Home cooling, energy saving summer tips
Five tidbits to help you (and Mother Nature) keep your cool.
Sat, Jun 14 2008 at 1:46 PM
Heat wave strikes and you think of last summer's dreadful utility bills, and all those coal-burning plants powering air conditioners and spewing global-warming carbon dioxide. Air conditioning represents 22% of an average household's total energy bill, according to the Rocky Mountain Institute. Aside from running out and buying that new Energy Star air conditioner, here are five quick ways to cool down while minimizing energy use and carbon emissions.
1) Keep your air conditioner thermostat as high as you can with comfort. Every degree you adjust it upward saves three percent in energy costs, according to the Union for Concerned Scientists. Make sure your air conditioner is on "recirculate," which won't pull outdoor air in.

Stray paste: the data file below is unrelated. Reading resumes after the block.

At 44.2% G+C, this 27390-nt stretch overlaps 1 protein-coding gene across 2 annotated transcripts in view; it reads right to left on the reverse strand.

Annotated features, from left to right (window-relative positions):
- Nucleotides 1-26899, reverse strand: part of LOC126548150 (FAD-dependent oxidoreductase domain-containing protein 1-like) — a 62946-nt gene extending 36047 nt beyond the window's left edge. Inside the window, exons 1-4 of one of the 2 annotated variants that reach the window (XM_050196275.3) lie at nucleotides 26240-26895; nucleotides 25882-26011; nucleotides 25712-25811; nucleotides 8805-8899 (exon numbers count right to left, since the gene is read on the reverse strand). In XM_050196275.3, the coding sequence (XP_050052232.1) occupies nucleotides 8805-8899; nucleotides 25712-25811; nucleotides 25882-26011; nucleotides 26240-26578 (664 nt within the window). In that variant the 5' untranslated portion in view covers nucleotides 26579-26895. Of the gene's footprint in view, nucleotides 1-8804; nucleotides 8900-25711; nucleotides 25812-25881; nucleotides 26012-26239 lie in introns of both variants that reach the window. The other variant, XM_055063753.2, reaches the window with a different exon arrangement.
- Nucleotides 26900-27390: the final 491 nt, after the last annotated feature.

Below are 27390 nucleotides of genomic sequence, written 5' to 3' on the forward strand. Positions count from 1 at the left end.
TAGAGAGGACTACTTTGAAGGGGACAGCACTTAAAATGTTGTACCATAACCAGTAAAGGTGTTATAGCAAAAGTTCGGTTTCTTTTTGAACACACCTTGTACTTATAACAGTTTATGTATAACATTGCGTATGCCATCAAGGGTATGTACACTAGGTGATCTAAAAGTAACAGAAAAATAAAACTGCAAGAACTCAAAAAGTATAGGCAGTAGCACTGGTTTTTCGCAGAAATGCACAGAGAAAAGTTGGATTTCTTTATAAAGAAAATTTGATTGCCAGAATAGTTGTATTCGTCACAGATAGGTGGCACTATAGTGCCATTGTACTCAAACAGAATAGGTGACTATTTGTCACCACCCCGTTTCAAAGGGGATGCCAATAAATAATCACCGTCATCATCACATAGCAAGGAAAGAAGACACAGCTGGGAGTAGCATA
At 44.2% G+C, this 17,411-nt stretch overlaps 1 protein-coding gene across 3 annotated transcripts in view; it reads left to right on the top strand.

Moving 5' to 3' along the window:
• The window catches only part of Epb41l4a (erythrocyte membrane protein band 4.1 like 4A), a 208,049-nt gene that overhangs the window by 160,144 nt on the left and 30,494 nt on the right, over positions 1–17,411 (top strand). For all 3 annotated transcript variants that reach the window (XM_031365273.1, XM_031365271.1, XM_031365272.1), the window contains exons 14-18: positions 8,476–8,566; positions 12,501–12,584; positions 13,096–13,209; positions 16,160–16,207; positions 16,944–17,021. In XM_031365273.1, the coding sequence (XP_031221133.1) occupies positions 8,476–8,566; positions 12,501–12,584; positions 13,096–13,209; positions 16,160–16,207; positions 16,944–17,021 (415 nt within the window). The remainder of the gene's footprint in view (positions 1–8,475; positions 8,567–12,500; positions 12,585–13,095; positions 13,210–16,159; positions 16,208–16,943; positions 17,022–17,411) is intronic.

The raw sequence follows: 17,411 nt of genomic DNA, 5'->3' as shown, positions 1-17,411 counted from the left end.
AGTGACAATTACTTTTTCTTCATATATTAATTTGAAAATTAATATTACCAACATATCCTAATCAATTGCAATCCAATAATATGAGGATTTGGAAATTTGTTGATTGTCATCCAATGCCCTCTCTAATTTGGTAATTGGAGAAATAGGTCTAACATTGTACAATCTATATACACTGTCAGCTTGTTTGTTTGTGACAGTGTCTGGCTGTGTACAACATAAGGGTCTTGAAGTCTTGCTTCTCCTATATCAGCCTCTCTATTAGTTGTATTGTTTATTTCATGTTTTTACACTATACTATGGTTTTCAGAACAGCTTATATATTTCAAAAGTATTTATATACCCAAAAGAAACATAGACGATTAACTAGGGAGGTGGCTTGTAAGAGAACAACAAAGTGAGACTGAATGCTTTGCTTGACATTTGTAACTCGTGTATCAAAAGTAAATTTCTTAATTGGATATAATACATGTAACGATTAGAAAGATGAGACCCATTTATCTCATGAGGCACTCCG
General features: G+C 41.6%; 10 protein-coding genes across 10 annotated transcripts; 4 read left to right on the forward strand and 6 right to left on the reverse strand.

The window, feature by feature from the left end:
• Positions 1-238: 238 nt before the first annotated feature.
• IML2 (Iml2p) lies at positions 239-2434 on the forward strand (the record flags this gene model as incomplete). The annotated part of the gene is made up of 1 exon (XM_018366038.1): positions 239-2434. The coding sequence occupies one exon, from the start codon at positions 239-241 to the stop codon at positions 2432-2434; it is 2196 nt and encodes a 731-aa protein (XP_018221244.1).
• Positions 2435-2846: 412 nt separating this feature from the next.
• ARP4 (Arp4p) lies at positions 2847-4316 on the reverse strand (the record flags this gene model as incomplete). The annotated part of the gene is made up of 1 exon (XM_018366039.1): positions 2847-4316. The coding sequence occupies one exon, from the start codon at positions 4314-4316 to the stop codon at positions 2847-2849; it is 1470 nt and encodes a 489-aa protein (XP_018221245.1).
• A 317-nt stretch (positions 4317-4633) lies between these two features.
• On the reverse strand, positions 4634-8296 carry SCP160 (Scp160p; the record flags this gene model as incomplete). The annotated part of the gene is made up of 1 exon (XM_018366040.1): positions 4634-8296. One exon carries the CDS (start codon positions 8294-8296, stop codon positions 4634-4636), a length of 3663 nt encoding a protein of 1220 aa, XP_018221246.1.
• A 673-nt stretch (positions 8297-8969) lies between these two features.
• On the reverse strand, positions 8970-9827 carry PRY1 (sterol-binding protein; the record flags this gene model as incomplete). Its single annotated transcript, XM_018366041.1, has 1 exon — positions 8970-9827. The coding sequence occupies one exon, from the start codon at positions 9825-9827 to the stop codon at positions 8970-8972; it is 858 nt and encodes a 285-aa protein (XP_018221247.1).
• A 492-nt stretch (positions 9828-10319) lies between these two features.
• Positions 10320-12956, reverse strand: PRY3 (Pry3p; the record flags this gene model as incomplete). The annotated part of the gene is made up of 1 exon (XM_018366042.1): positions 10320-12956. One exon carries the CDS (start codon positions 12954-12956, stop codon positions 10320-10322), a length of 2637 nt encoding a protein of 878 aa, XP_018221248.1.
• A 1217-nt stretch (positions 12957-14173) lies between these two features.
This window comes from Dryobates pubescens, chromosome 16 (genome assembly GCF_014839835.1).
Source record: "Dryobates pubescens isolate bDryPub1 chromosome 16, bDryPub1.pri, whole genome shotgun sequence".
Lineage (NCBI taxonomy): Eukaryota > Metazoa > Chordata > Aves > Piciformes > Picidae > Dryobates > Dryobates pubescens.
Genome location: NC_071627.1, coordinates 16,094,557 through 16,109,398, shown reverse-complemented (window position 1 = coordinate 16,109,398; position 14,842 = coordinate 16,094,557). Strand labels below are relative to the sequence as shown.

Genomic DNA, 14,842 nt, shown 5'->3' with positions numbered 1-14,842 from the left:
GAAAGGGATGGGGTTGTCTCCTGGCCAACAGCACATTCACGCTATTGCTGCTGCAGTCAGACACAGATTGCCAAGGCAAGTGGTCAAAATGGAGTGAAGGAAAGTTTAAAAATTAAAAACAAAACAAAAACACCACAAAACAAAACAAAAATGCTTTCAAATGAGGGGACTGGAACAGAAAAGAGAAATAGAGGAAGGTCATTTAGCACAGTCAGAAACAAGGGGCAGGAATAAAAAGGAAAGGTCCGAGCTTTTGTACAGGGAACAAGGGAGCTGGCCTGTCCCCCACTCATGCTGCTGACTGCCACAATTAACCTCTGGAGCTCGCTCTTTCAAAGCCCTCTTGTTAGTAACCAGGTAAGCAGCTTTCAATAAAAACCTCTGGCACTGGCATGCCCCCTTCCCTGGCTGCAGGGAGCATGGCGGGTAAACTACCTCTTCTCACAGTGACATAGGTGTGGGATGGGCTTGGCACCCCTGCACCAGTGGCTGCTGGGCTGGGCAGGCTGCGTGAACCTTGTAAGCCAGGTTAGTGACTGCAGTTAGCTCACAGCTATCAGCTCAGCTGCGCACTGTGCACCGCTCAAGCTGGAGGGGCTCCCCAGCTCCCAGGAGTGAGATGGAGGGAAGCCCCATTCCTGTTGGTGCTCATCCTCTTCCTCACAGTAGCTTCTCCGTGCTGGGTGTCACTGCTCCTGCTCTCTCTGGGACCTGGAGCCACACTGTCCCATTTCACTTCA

2) Use a fan when you can; they eat far less energy that air conditioners. A table fan can direct cooler air from the shady side of your home to the sunny side, and also provide a welcome kitchen breeze on sultry nights. Consider installing an Energy Star certified ceiling fan, which uses 20 percent less energy than a standard ceiling model.
3) Whenever it's cool and fresh outside, say, after a thundershower, crack your windows an inch or two to create a draft that'll refresh indoor air.
4) Apply low-cost, low-E films to window glass, which can save you up to 15 percent on electricity bills. Companies include Snap Tint or Solar Gard.
5) Close blinds and curtains in peak sunlight hours. Light-colored window treatments can reduce heat indoors by 50 percent. For non-PVC blinds and shades, which won't leach toxic phthalates into your air, check out Earth Shade, or special solar shades by Hunter Douglas.
This article originally appeared in Plenty in June 2008. The story was moved to MNN.com in July 2009.
Copyright Environ Press 2008
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